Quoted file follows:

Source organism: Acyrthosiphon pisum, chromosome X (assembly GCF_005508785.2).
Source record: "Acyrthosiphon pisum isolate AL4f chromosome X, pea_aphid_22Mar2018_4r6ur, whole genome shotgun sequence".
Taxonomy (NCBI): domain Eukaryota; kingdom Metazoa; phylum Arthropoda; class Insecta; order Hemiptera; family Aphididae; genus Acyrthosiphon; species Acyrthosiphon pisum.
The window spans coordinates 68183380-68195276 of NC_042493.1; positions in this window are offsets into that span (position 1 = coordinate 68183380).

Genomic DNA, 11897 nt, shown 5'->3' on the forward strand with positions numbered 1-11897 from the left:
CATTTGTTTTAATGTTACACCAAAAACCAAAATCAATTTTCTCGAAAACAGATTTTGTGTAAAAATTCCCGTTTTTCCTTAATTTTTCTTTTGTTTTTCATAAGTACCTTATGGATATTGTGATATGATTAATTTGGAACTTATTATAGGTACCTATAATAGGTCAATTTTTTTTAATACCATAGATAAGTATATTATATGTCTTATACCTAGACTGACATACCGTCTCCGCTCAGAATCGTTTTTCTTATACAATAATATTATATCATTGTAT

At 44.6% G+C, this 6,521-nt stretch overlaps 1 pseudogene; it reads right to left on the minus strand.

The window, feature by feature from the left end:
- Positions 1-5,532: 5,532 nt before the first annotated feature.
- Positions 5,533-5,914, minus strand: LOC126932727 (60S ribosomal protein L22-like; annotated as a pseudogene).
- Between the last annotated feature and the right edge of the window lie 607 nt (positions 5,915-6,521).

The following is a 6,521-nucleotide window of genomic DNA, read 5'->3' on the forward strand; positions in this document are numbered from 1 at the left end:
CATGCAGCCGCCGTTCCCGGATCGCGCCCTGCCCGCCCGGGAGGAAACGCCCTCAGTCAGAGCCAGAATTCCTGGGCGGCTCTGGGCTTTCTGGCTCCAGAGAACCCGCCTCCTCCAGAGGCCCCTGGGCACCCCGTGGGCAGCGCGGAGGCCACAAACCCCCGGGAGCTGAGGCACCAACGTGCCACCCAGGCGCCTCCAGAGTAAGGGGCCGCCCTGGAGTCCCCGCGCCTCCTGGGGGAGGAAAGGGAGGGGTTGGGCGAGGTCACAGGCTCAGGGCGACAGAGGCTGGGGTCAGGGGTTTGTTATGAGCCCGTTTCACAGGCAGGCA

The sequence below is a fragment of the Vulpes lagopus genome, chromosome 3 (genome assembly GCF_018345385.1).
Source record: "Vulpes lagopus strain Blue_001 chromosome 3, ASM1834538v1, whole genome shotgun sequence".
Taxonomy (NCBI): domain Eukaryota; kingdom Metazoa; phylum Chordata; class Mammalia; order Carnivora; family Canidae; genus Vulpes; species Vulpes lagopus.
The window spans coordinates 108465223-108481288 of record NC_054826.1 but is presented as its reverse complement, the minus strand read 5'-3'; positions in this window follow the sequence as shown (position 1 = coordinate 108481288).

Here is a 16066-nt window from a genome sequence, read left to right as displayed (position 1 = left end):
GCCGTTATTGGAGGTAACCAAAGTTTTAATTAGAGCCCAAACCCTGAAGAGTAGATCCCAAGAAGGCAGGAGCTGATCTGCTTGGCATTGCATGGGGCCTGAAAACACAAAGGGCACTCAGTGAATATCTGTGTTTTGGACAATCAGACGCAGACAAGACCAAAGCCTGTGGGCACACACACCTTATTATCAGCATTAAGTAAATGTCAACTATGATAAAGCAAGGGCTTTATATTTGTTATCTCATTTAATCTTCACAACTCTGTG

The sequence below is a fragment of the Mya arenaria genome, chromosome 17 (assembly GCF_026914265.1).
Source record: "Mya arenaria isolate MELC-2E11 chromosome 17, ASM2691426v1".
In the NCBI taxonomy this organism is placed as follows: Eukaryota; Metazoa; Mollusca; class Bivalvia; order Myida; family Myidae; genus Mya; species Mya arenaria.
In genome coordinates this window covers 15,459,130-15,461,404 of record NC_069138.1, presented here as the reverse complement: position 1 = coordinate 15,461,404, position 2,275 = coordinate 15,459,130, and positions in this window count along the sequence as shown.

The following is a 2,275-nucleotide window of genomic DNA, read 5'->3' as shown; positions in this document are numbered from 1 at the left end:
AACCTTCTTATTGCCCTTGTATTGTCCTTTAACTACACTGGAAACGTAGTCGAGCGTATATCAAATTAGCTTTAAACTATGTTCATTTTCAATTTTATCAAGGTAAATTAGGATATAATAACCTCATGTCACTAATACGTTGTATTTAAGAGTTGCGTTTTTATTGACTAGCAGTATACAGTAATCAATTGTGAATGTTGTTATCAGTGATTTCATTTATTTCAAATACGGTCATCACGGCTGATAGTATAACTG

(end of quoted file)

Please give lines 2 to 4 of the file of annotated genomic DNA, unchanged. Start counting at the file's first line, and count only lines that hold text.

Source record: "Acyrthosiphon pisum isolate AL4f chromosome X, pea_aphid_22Mar2018_4r6ur, whole genome shotgun sequence".
Taxonomy (NCBI): domain Eukaryota; kingdom Metazoa; phylum Arthropoda; class Insecta; order Hemiptera; family Aphididae; genus Acyrthosiphon; species Acyrthosiphon pisum.
The window spans coordinates 68183380-68195276 of NC_042493.1; positions in this window are offsets into that span (position 1 = coordinate 68183380).